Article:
The radicalization of the struggle and the determination to continue it is an expression of the intense, deep and fundamental contradiction between the people and the ruling power that has been accumulating for more than 30 years. It is a reaction not only to stolen votes but a stolen revolution, so it should not be expected to die away as soon as the regime had hoped. The regime is, however, armed to teeth. But it has been massively weakened by its own internal contradictions and differences, and it is hard to imagine that it could easily restore its strength to its previous level. The Islamic regime has already suffered a very damaging blow. The legitimacy of its president, and of its leader and the whole system, has suffered a big blow.
However, there are two dangers that really threaten the people's struggle and could lead to the reestablishment of the Islamic regime as it was.
One is the lack of a strong communist and revolutionary leadership able to organize and lead the people's struggles at the present time. One of the Islamic regime's first moves when it came to power was to imprison and then massacre the communists and crush the communist and radical organizations. Partly due to their own errors as well as this brutality, the communists suffered huge damage, and a generation of communists was wiped out. However, those who survived are doing everything they can and fighting hard to build a strong communist vanguard able to lead the people's struggle.
Secondly, and related to the question of leadership, there is a possibility that the imperialists and big powers could help the regime survive its crisis. Russia and China are already on board. The administration of President Barack Obama has given contradictory signals, but overall it has been trying to come to terms with President Mahmoud Ahmadinejad's government. At first, under the pretext of "non-interference," Obama stayed silent. Then, under pressure from both world public opinion and the opposition Republican Party to take a position, Obama turned a blind eye on the coup by the Khamenei/Ahmadinejad clique and on the struggle of the people, and he was careful not to question an election that a clear majority of the world's people had questioned.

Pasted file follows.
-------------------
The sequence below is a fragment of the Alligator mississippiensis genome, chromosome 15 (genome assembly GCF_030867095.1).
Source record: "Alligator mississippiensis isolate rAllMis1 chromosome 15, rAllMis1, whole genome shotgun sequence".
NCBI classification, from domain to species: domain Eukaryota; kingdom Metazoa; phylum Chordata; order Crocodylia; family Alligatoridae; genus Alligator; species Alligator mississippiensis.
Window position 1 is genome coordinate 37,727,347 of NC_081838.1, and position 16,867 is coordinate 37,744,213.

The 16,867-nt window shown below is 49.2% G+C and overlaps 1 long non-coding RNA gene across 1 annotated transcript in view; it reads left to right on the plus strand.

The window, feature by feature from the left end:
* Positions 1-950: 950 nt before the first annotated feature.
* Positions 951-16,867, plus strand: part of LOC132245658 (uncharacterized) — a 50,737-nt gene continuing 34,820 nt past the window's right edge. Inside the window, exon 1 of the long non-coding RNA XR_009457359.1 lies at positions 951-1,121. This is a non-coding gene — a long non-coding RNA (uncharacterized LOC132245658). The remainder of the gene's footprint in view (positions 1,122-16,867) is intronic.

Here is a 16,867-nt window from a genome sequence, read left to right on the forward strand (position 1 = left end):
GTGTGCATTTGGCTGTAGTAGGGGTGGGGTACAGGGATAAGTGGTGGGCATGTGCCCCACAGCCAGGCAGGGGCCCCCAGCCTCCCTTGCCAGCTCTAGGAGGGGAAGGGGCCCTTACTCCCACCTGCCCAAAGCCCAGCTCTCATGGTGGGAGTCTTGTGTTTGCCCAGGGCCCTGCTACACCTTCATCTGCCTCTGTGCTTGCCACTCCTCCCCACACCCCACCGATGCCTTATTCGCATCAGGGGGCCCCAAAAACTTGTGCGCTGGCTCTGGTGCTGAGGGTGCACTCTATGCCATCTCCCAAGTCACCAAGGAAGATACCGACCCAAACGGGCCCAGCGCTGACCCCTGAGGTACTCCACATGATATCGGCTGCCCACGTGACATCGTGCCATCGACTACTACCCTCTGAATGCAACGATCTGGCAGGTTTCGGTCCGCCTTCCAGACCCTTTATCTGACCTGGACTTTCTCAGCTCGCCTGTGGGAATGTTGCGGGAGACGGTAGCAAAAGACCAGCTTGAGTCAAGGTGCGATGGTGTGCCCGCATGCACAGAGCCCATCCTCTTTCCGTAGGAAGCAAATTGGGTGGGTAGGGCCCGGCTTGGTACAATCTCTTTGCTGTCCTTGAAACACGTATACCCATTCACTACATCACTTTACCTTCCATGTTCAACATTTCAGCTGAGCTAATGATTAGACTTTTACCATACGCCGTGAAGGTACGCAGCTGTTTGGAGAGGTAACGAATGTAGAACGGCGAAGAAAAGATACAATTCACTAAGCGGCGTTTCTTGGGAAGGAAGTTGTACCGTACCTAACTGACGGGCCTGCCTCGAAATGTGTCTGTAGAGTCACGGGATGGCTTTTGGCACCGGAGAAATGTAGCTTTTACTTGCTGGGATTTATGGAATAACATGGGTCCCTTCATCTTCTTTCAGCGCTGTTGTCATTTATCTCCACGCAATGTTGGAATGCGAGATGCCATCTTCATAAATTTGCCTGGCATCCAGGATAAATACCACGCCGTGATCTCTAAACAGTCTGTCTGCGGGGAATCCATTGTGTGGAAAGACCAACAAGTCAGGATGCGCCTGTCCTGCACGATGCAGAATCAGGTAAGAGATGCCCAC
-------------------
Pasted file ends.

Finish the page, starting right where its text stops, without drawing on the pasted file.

In light of the present political situation in Iran, this could be interpreted as support for Ahmadinejad. There could be several reasons why the U.S. imperialists would take such an "unexpected" position. First, even though they might have contradictions with the Iranian regime, the U.S. imperialists are not in favor of revolutionary struggle in the country. They might support some opposition and some protests to increase pressure on the regime, but certainly they hate anything uncontrollable, especially when there is a chance that the situation might get totally out of hand.